Shares of Baidu fell as much as 10 per cent on Thursday after the web search company showed only a pre-recorded video of its AI chatbot Ernie in the first public release of China’s answer to ChatGPT.
The Beijing-based tech company has claimed Ernie will remake its business and for weeks talked up plans to incorporate generative artificial intelligence into its search engine and other products.
But on Thursday, millions of people tuning in to the event were left with little idea of whether Baidu’s chatbot could compete with ChatGPT.
During the highly publicised and eagerly anticipated news conference for Ernie, Baidu founder Robin Li stood beside an open chat screen, narrating questions that had earlier been typed into the chatbot. He admitted the company was only showing a demo of the technology that it had prepared earlier.
Li said some users would soon be able to test out Ernie on their own, but did not provide a timeline for a full public rollout. The company is starting with a limited public release to business partners.
Ernie’s planned launch comes as US groups such as OpenAI and Google continue making strides in pushing forward their development of generative AI. OpenAI this week released GPT-4, its latest AI model that it claims can beat out some humans on tough professional tests such as the US bar exam.
Microsoft is incorporating GPT-4 into Bing and other products, while US corporations are testing the technology in their workplaces and products.
Nearly every Chinese tech giant is racing to roll out a domestic version of ChatGPT, with analysts saying they believed Baidu’s years of investment in AI and development of natural language learning technology had given the group an early lead.
“Sometimes when we use it, we are pleasantly surprised, sometimes we may think there is an obvious error,” Li told the audience. “But one thing is for sure, it’s advancing very fast.”
The disappointment, however, was visible in live comments posted by many of the 2mn people watching Li’s speech on the WeChat social media app. It did not take long for minute-by-minute quips on the decline in Baidu’s share price to dominate the feed.
“Its extremely strong ability to comprehend and express language will allow any company to get closer to their customers,” Li said. “It’s an opportunity for every company, and it will even have an impact on every single person.”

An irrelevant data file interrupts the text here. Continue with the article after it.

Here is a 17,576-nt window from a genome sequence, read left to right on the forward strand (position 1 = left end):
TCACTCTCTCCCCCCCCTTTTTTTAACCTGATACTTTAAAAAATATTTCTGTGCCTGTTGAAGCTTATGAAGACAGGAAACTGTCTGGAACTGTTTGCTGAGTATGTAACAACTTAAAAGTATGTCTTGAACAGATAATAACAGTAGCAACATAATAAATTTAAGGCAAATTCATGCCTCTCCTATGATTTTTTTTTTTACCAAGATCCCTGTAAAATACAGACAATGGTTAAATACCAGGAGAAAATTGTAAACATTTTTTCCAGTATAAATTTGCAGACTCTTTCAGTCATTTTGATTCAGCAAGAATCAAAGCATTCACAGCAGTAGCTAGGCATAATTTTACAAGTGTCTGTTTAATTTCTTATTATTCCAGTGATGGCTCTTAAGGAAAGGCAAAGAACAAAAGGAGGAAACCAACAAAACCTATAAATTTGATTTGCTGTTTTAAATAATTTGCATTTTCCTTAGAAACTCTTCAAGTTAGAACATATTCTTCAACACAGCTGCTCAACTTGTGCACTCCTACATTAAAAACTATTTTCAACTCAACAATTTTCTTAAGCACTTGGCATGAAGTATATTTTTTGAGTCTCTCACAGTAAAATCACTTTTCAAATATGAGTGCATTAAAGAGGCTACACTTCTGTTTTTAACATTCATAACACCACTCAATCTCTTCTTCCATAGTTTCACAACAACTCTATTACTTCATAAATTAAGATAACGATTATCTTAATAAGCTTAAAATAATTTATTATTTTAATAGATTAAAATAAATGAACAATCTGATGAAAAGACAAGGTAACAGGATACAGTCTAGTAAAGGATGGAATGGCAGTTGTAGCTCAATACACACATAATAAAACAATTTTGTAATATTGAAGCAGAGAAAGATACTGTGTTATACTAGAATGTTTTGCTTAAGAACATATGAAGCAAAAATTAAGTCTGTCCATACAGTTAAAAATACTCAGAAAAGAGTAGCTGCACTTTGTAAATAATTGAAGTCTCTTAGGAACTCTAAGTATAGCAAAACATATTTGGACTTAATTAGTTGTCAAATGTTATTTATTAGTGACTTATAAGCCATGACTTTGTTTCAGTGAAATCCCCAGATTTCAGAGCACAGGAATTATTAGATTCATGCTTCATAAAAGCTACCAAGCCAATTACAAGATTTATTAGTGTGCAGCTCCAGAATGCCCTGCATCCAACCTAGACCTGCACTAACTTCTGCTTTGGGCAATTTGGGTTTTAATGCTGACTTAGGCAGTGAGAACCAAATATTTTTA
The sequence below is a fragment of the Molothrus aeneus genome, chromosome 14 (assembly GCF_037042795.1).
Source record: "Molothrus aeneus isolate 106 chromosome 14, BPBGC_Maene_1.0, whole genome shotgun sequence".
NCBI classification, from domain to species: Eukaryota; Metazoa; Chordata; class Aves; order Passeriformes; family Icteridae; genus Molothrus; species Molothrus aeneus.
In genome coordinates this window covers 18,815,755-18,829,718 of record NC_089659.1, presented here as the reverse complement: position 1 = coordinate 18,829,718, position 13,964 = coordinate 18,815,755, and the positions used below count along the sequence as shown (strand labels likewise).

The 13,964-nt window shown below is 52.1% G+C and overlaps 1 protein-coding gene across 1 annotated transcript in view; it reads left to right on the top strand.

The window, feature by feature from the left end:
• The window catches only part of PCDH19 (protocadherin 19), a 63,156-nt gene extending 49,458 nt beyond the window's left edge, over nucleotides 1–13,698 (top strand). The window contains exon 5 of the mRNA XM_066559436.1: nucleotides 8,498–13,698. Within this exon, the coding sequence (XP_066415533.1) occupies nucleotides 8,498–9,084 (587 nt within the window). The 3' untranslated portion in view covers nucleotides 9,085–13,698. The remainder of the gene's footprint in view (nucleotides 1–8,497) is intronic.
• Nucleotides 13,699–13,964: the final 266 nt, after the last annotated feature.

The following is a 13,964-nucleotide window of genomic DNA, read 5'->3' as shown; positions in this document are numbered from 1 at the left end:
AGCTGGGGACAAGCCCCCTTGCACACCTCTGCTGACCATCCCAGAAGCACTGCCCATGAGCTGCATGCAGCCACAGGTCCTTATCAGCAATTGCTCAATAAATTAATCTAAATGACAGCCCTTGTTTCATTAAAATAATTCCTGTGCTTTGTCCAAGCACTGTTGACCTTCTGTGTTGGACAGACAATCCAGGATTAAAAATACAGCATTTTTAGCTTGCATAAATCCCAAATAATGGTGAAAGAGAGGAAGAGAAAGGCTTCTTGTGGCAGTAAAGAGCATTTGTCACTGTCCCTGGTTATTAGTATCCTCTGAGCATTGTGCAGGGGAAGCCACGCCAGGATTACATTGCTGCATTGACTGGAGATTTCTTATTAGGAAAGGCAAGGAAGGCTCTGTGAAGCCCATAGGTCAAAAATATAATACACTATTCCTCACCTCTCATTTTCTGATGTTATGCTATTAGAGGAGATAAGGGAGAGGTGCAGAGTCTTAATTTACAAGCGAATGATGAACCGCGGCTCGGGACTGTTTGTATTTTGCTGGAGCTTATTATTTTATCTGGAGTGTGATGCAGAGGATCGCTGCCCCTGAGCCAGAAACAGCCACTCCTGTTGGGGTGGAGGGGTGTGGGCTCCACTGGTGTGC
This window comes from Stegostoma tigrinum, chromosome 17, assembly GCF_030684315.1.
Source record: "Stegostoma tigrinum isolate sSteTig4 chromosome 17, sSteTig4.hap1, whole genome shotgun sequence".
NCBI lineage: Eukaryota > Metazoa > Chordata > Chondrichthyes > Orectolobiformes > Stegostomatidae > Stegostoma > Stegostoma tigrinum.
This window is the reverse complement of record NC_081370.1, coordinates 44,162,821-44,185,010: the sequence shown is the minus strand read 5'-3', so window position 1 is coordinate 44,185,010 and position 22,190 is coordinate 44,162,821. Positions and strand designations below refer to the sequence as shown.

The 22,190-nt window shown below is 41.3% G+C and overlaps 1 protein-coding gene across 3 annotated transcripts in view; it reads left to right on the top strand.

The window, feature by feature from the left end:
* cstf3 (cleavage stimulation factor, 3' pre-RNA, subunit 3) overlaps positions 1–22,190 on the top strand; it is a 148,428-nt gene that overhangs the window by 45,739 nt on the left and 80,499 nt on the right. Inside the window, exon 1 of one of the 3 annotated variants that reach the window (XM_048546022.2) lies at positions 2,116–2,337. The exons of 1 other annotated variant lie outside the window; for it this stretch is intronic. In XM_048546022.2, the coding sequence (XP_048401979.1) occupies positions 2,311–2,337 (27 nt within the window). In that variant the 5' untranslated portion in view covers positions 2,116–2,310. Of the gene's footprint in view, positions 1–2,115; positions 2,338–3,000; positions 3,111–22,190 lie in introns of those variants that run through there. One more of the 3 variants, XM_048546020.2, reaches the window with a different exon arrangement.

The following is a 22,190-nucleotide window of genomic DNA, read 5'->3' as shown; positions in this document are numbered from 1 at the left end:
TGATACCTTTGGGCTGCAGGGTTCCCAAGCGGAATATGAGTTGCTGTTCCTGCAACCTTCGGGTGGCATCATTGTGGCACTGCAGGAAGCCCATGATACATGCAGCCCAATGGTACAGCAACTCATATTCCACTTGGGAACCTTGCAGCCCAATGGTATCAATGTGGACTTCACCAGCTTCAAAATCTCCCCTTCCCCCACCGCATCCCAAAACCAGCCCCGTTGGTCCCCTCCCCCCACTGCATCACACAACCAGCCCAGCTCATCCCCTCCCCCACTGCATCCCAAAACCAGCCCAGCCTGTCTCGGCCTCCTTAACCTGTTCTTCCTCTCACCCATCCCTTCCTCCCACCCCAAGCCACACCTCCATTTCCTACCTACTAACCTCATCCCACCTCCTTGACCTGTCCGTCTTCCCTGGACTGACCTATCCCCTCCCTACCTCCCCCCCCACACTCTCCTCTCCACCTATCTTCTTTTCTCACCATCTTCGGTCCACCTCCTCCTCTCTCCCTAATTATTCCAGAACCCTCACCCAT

At the end of the roughly 45-minute demonstration, a chorus of WeChat users chimed in with variations of: “That’s it?” Two Baidu employees said they were equally disappointed with the rollout.
For months, the company had diverted internal resources to building Ernie, two people said, including reallocating most of Baidu’s servers running Nvidia’s powerful A100 chips to the AI team.
OpenAI’s release of ChatGPT last November had caught Baidu off guard, two people close to the company’s AI efforts said, noting they did not believe the US group had significantly superior technology until that point.
Its launch set Baidu scrambling to catch up and carry out the laborious process of fine-tuning Ernie with human feedback, a crucial step in improving ChatGPT’s accuracy and fluency, people close to Baidu said.
The training programme requires humans to grade thousands of responses spit out by the AI models, helping them to slowly score higher and improve. One of the employees said OpenAI’s relative lack of public disclosures on how they carried out the training meant Baidu’s team had to experiment on its own.
The US group also said it would not publicise details on the technical underpinnings of GPT-4, a change from previous models such as GPT-3, on which it published some information.
“We can only explore by ourselves. Training ChatGPT took OpenAI more than a year, and it took them another year to tune GPT-4,” said one Baidu employee. “It means we’re two years behind.”
Baidu did not immediately respond to a request for comment.
Additional reporting by Nian Liu in Beijing